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Buster Smith


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Henry “Buster” Smith (August 24, 1904 – August 10, 1991), also known as Professor Smith, was an American jazz alto saxophonist.

Smith was instrumental in instituting the Texas Sax Sound with Count Basie and Lester Young in the 1930s and he was also a mentor to Charlie Parker.
Smith played saxophone for a range of musicians including Duke Ellington, Ella Fitzgerald and Earl Hines, though in his career he only recorded one solo album in 1959. Despite intending to release a follow-up in the 1960s, Smith was injured in an accident leading to a follow-up never eventuating.

Smith was born and raised in Alsdorf, Texas, a small township near Telico in the outskirts of Dallas, where he attended school as a child. Smith earned the name “Buster” from his parents as a baby, as he was born as an overweight child. Buster was the third of five boys and had no sisters, though both of his older brothers died in childhood of measles.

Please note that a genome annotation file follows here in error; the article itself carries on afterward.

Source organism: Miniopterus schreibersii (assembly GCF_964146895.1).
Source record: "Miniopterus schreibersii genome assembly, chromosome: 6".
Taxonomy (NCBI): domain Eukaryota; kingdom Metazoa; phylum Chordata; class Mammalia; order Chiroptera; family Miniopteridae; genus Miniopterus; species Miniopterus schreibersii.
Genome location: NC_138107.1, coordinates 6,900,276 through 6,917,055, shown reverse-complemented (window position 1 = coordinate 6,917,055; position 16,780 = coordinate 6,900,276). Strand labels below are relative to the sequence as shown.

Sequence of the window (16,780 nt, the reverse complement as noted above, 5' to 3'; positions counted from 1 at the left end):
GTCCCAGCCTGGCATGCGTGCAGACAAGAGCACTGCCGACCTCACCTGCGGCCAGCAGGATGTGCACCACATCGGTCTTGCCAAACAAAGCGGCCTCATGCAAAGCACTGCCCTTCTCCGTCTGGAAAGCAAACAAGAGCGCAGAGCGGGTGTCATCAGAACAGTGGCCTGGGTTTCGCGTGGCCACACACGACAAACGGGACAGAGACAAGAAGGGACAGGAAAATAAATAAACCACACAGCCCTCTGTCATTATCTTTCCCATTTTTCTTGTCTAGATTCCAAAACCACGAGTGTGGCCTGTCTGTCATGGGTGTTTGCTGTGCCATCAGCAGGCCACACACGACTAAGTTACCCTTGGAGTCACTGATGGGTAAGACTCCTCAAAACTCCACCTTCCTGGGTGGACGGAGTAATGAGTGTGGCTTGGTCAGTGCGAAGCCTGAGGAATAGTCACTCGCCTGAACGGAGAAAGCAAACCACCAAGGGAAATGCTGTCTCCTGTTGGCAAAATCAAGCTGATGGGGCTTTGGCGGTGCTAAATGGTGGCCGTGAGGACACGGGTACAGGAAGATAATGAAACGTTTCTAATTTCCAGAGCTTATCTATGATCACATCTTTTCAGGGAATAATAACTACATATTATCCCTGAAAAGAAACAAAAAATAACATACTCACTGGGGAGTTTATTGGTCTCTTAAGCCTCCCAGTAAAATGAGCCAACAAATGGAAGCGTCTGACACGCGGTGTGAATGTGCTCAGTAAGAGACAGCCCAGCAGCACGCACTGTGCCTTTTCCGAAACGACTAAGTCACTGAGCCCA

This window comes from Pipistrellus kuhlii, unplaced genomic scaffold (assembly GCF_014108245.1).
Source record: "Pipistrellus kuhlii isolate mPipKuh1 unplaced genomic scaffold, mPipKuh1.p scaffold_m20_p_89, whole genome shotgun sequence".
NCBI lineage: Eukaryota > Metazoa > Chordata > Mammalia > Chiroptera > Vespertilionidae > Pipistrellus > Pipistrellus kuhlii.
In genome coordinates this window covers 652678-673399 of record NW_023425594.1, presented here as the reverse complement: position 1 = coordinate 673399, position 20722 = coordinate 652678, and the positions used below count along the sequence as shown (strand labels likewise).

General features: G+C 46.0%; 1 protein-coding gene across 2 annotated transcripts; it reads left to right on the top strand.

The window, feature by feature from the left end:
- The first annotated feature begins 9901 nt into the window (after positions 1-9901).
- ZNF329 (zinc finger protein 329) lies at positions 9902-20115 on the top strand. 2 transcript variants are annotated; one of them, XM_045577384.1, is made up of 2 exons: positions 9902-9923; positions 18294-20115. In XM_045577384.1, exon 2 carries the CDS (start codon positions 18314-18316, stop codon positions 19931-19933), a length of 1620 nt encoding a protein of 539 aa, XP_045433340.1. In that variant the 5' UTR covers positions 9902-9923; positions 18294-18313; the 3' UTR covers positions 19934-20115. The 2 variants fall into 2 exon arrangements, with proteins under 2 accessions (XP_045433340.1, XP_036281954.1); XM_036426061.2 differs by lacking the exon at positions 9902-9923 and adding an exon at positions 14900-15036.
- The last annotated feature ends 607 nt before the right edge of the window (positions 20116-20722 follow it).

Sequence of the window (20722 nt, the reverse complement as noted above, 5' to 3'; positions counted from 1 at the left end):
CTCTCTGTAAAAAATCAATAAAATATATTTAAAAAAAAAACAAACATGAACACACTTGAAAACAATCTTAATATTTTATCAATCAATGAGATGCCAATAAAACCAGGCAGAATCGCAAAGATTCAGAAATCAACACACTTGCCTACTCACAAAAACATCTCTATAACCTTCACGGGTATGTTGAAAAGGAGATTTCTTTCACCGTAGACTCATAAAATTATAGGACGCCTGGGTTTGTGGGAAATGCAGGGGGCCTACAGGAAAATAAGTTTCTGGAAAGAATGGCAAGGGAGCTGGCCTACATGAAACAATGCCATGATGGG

Smith’s early musical influences were his mother, and his father, who played guitar. At four years old, Buster was playing the organ with his brother, pianist Boston Smith; Buster played the keys and Boston stepped on the pedals. Soon thereafter, his grandfather gave away the family organ because he believed it would only direct Buster to a life of sin.

In 1919, Smith picked cotton for a week to earn himself the money to buy a $3.50 clarinet. Smith learned to play several instruments by the time he was eighteen years old. In 1922, Smith and his family moved to Dallas.


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